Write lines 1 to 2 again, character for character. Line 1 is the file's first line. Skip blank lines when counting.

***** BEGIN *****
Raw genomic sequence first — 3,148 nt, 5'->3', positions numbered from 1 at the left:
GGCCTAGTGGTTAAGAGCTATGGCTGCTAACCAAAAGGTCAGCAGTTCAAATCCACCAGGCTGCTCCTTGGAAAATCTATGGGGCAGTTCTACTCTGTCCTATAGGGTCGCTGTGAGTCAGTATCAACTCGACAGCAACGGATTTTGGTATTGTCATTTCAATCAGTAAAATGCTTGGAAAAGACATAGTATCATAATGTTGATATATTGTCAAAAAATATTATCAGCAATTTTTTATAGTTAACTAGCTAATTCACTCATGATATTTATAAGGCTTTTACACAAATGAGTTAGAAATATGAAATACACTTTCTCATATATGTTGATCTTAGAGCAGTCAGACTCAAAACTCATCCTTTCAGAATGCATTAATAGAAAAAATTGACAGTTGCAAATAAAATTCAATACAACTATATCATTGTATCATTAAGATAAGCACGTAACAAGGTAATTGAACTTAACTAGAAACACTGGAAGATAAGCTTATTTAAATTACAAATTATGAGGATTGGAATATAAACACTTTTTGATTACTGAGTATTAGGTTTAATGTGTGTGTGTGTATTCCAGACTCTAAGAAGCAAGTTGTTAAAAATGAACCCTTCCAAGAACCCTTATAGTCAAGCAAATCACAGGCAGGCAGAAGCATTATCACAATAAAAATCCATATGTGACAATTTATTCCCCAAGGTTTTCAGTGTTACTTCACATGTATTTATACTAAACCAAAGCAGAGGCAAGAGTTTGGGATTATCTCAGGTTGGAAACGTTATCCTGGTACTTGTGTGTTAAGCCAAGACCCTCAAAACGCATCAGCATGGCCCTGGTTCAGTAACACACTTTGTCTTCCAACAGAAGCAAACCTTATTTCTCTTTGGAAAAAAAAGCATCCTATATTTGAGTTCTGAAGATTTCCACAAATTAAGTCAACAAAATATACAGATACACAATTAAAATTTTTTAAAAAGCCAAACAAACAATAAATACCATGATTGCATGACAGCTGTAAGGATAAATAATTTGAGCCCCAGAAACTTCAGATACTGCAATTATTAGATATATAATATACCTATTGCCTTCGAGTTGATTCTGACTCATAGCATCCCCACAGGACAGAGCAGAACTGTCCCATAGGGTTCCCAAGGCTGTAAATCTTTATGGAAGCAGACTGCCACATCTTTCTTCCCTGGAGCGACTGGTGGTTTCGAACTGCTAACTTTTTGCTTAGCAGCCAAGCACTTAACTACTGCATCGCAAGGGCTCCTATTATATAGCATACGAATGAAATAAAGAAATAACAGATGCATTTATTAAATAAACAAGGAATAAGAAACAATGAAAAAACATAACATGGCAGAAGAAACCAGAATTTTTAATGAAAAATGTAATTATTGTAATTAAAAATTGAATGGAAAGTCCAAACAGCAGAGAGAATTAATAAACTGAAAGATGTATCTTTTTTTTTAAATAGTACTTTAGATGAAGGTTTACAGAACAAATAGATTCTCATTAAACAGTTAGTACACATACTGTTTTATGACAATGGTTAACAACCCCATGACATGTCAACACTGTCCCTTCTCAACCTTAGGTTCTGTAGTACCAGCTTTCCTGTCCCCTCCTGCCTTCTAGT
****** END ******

Raw genomic sequence first — 3,148 nt, 5'->3', positions numbered from 1 at the left:
GGCCTAGTGGTTAAGAGCTATGGCTGCTAACCAAAAGGTCAGCAGTTCAAATCCACCAGGCTGCTCCTTGGAAAATCTATGGGGCAGTTCTACTCTGTCCTATAGGGTCGCTGTGAGTCAGTATCAACTCGACAGCAACGGATTTTGGTATTGTCATTTCAATCAGTAAAATGCTTGGAAAAGACATAGTATCATAATGTTGATATATTGTCAAAAAATATTATCAGCAATTTTTTATAGTTAACTAGCTAATTCACTCATGATATTTATAAGGCTTTTACACAAATGAGTTAGAAATATGAAATACACTTTCTCATATATGTTGATCTTAGAGCAGTCAGACTCAAAACTCATCCTTTCAGAATGCATTAATAGAAAAAATTGACAGTTGCAAATAAAATTCAATACAACTATATCATTGTATCATTAAGATAAGCACGTAACAAGGTAATTGAACTTAACTAGAAACACTGGAAGATAAGCTTATTTAAATTACAAATTATGAGGATTGGAATATAAACACTTTTTGATTACTGAGTATTAGGTTTAATGTGTGTGTGTGTATTCCAGACTCTAAGAAGCAAGTTGTTAAAAATGAACCCTTCCAAGAACCCTTATAGTCAAGCAAATCACAGGCAGGCAGAAGCATTATCACAATAAAAATCCATATGTGACAATTTATTCCCCAAGGTTTTCAGTGTTACTTCACATGTATTTATACTAAACCAAAGCAGAGGCAAGAGTTTGGGATTATCTCAGGTTGGAAACGTTATCCTGGTACTTGTGTGTTAAGCCAAGACCCTCAAAACGCATCAGCATGGCCCTGGTTCAGTAACACACTTTGTCTTCCAACAGAAGCAAACCTTATTTCTCTTTGGAAAAAAAAGCATCCTATATTTGAGTTCTGAAGATTTCCACAAATTAAGTCAACAAAATATACAGATACACAATTAAAATTTTTTAAAAAGCCAAACAAACAATAAATACCATGATTGCATGACAGCTGTAAGGATAAATAATTTGAGCCCCAGAAACTTCAGATACTGCAATTATTAGATATATAATATACCTATTGCCTTCGAGTTGATTCTGACTCATAGCATCCCCACAGGACAGAGCAGAACTGTCCCATAGGGTTCCCAAGGCTGTAAATCTTTATGGAAGCAGACTGCCACATCTTTCTTCCCTGGAGCGACTGGTGGTTTCGAACTGCTAACTTTTTGCTTAGCAGCCAAGCACTTAACTACTGCATCGCAAGGGCTCCTATTATATAGCATACGAATGAAATAAAGAAATAACAGATGCATTTATTAAATAAACAAGGAATAAGAAACAATGAAAAAACATAACATGGCAGAAGAAACCAGAATTTTTAATGAAAAATGTAATTATTGTAATTAAAAATTGAATGGAAAGTCCAAACAGCAGAGAGAATTAATAAACTGAAAGATGTATCTTTTTTTTTAAATAGTACTTTAGATGAAGGTTTACAGAACAAATAGATTCTCATTAAACAGTTAGTACACATACTGTTTTATGACAATGGTTAACAACCCCATGACATGTCAACACTGTCCCTTCTCAACCTTAGGTTCTGTAGTACCAGCTTTCCTGTCCCCTCCTGCCTTCTAGT